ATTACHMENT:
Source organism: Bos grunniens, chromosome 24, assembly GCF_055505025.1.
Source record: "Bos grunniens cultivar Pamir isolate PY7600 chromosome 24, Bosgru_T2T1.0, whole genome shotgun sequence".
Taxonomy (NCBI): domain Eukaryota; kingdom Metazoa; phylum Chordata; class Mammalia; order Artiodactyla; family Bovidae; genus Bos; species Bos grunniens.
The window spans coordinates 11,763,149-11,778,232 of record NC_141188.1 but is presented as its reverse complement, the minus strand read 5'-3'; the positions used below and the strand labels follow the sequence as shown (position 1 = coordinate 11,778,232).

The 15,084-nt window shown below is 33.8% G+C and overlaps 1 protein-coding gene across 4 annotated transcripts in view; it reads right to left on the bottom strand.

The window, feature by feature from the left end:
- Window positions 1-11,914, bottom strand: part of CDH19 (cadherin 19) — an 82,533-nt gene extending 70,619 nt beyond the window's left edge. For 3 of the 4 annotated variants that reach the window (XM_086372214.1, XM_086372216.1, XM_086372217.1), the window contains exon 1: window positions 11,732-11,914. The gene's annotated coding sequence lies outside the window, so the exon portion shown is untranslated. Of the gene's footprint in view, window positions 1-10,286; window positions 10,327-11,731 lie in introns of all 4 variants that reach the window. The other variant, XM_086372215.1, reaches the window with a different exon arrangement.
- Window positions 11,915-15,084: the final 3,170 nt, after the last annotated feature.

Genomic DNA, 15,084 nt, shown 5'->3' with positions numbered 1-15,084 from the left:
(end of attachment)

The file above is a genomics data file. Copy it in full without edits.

Source organism: Bos grunniens, chromosome 24, assembly GCF_055505025.1.
Source record: "Bos grunniens cultivar Pamir isolate PY7600 chromosome 24, Bosgru_T2T1.0, whole genome shotgun sequence".
Taxonomy (NCBI): domain Eukaryota; kingdom Metazoa; phylum Chordata; class Mammalia; order Artiodactyla; family Bovidae; genus Bos; species Bos grunniens.
The window spans coordinates 11,763,149-11,778,232 of record NC_141188.1 but is presented as its reverse complement, the minus strand read 5'-3'; the positions used below and the strand labels follow the sequence as shown (position 1 = coordinate 11,778,232).

The 15,084-nt window shown below is 33.8% G+C and overlaps 1 protein-coding gene across 4 annotated transcripts in view; it reads right to left on the bottom strand.

The window, feature by feature from the left end:
- Window positions 1-11,914, bottom strand: part of CDH19 (cadherin 19) — an 82,533-nt gene extending 70,619 nt beyond the window's left edge. For 3 of the 4 annotated variants that reach the window (XM_086372214.1, XM_086372216.1, XM_086372217.1), the window contains exon 1: window positions 11,732-11,914. The gene's annotated coding sequence lies outside the window, so the exon portion shown is untranslated. Of the gene's footprint in view, window positions 1-10,286; window positions 10,327-11,731 lie in introns of all 4 variants that reach the window. The other variant, XM_086372215.1, reaches the window with a different exon arrangement.
- Window positions 11,915-15,084: the final 3,170 nt, after the last annotated feature.

Genomic DNA, 15,084 nt, shown 5'->3' with positions numbered 1-15,084 from the left: